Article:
Walter Ker of Cessford

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Sir Walter Ker of Cessford (fl. 16th century) was Scottish warden of the Middle March on the Anglo-Scottish border.[1]

Life[edit]

The eldest son of Sir Andrew Ker of Cessford, by his wife Agnes, daughter of Robert, second lord Crichton of Sanquhar, he was served heir to his father 12 May 1528. He had charters of various lands on 23 April and 21 September 1542, and in 1543 he received the lands and barony of Cessford, with its castle.[2]

In October 1552 Sir Walter Scott of Branxholme and Buccleuch was killed in the High Street of Edinburgh in a nocturnal encounter with the Kers, headed by Walter Ker of Cessfurd. On 8 December they petitioned the privy council, offering to submit to anything to save their lives and heritages. It was decided that they should be banished to France; but on 16 May 1553 they received a full pardon. On 9 August of this year Cessfurd, with John Ker of Ferniehirst and Andrew Ker of Hirsell, signed a bond to John Hamilton, the archbishop of St. Andrews, and James Hamilton, 3rd Earl of Arran.[2]

On 28 August 1559 Cessfurd was appointed one of the commissioners to treat for the ransoming of prisoners taken by the English. As a Catholic sympathised with the queen-regent, but in April 1560 he went with Lord Home to the camp of the lords of the congregation. On the return of the young Queen Mary to Scotland Cessfurd was reappointed to his old office of warden of the middle march.[2]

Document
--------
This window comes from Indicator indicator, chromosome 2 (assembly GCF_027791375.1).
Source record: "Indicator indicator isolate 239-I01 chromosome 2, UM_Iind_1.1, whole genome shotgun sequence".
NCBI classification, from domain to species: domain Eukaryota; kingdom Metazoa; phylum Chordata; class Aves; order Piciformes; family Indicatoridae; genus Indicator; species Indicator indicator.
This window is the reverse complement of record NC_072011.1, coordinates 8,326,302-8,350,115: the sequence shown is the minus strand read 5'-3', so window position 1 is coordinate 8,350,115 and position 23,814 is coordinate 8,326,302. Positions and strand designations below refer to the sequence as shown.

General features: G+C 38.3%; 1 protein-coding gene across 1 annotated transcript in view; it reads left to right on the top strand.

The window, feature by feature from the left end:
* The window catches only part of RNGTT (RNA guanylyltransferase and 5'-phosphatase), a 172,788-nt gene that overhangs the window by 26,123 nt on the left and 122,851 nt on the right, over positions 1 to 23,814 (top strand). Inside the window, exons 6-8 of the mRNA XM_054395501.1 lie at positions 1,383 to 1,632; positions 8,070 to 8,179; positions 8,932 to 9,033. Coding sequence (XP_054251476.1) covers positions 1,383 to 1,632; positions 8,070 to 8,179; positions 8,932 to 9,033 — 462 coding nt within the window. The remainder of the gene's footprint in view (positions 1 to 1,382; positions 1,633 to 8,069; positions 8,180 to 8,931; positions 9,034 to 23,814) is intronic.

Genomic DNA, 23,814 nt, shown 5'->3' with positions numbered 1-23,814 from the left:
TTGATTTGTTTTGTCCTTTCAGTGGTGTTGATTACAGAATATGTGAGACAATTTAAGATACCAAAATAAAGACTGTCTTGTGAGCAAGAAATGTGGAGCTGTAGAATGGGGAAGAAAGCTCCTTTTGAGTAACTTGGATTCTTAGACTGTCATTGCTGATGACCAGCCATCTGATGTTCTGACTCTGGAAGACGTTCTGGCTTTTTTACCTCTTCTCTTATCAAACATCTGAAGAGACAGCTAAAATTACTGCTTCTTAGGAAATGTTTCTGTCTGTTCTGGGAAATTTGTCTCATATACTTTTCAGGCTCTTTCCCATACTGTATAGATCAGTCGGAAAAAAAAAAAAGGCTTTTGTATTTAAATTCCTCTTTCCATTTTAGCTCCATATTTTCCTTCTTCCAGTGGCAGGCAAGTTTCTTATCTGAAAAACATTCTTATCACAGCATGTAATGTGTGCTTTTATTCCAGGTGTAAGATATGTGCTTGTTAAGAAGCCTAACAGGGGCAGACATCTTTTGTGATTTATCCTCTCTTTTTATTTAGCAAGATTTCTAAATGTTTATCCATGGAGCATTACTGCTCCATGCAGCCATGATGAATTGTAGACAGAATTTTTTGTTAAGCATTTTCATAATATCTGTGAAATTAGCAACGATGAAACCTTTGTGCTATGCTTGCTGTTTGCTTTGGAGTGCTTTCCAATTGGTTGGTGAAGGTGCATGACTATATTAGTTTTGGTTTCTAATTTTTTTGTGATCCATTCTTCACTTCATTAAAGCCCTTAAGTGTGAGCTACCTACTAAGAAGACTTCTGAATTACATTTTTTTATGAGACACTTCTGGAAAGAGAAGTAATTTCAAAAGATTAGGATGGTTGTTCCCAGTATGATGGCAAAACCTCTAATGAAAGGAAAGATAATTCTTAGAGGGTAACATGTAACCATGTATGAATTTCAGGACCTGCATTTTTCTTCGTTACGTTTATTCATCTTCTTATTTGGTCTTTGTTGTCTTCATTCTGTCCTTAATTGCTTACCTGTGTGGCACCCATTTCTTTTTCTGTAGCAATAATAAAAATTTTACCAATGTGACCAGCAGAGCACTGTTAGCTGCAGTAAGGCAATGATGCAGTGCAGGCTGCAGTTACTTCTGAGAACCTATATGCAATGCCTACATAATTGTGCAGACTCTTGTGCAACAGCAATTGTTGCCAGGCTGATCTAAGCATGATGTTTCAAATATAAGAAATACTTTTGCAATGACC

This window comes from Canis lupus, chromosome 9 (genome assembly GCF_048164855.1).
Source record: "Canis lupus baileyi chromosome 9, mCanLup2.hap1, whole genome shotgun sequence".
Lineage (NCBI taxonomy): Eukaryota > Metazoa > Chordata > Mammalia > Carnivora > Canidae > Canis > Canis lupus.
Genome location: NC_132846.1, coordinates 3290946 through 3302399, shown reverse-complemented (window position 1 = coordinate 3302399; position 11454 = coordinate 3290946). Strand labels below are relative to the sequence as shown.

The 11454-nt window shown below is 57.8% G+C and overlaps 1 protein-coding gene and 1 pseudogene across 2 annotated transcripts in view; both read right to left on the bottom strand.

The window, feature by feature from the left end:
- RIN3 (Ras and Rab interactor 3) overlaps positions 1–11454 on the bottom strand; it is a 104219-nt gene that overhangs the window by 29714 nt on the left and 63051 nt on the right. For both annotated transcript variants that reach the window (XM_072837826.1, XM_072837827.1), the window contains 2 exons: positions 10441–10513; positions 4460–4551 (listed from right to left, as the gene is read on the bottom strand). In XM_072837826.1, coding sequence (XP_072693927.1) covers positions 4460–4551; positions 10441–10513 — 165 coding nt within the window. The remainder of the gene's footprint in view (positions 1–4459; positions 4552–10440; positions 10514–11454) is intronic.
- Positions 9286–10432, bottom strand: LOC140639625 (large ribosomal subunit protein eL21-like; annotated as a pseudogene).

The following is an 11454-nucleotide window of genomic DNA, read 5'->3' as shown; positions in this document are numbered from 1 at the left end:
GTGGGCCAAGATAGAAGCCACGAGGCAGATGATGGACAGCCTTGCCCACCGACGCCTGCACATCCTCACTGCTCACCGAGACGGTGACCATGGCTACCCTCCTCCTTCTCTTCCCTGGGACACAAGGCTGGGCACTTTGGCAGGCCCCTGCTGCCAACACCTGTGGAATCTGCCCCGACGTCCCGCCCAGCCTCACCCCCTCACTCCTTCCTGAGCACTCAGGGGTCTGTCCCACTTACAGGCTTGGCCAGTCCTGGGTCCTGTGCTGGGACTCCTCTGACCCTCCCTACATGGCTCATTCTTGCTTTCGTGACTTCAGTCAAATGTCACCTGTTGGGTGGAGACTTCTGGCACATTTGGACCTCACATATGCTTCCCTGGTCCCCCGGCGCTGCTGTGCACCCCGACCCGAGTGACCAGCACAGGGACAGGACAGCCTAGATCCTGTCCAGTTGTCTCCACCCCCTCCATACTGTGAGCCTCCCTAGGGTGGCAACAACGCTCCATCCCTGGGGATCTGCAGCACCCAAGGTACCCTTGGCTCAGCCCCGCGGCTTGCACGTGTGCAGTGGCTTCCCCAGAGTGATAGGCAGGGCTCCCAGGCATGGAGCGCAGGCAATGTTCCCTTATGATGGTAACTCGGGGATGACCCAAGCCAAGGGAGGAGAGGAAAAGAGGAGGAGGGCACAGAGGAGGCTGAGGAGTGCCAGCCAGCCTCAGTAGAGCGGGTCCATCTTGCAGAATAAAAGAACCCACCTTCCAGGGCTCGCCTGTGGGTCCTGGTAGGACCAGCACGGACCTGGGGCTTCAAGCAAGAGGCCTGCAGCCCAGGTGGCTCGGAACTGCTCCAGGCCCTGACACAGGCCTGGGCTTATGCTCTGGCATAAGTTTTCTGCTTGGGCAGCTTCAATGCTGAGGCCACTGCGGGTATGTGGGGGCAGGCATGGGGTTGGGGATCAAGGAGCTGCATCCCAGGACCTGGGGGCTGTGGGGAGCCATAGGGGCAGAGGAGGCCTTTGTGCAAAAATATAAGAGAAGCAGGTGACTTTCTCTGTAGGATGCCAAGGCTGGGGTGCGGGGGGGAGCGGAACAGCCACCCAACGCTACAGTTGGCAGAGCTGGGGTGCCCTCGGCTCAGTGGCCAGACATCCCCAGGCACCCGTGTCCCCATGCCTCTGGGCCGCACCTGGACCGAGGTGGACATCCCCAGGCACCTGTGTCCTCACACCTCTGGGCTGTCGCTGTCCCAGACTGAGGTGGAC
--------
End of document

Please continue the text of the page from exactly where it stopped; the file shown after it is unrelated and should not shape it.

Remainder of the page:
When the chiefs of the border clans were ordered in 1567 to enter Edinburgh Castle on the pretext that they might hinder the success of Bothwell's expedition into Liddesdale, Cessfurd was the only one except Ker of Ferniehirst who obeyed. He was one of the chief leaders against the queen at the battle of Carberry Hill, and also at the battle of Langside, where he fought side by side with Lord Home. On 3 April 1569 he signed the bond of Teviotdale, promising obedience to the regent and he served under Morton at the siege of Edinburgh. When Ker of Ferniehirst and others of the queen's party advanced to plunder Jedburgh in 1571, the inhabitants sent to Cessfurd for assistance, and by his aid and that of Lord Ruthven the attackers were routed.[2]

Cessfurd was one of those who, under Atholl and Argyll, took up arms against Morton in 1578. In 1582 he signed the bond which resulted in the raid of Ruthven. He died in 1584 or 1585.[2]

Family[edit]

By his wife Isabel, daughter of Andrew Ker of Ferniehirst, he had two sons: Andrew, who predeceased him, and William, warden of the middle marches; and two daughters: Agnes, married to John Edmonstoune of Edmonstoune, and Margaret, to Alexander Home, 6th Earl Home.[2]

Cultural influence[edit]

He was played by Ian Cuthbertson in the TV series The Borderers.

See also[edit]

Notes[edit]

  1. ^ Howard 1912, p. 198.
  2. ^ a b c d e f  "Ker, Walter". Dictionary of National Biography. London: Smith, Elder & Co. 1885–1900. 

References[edit]

  • Howard, Pease (1912). The lord wardens of the marches of England and Scotland: being a brief history of the marches, the laws of march, and the marchmen, together with some account of the ancient feud between England and Scotland. London: Constable. pp. 198. 

Further reading[edit]

  • Collins, Arthur. The Peerage of England. Containing a Genealogical and Historical Account of All the Peers of that Kingdom 5. Elibron.com. p. 84. ISBN 9781402174230. 
Attribution

 This article incorporates text from a publication now in the public domain"Ker, Walter". Dictionary of National Biography. London: Smith, Elder & Co. 1885–1900.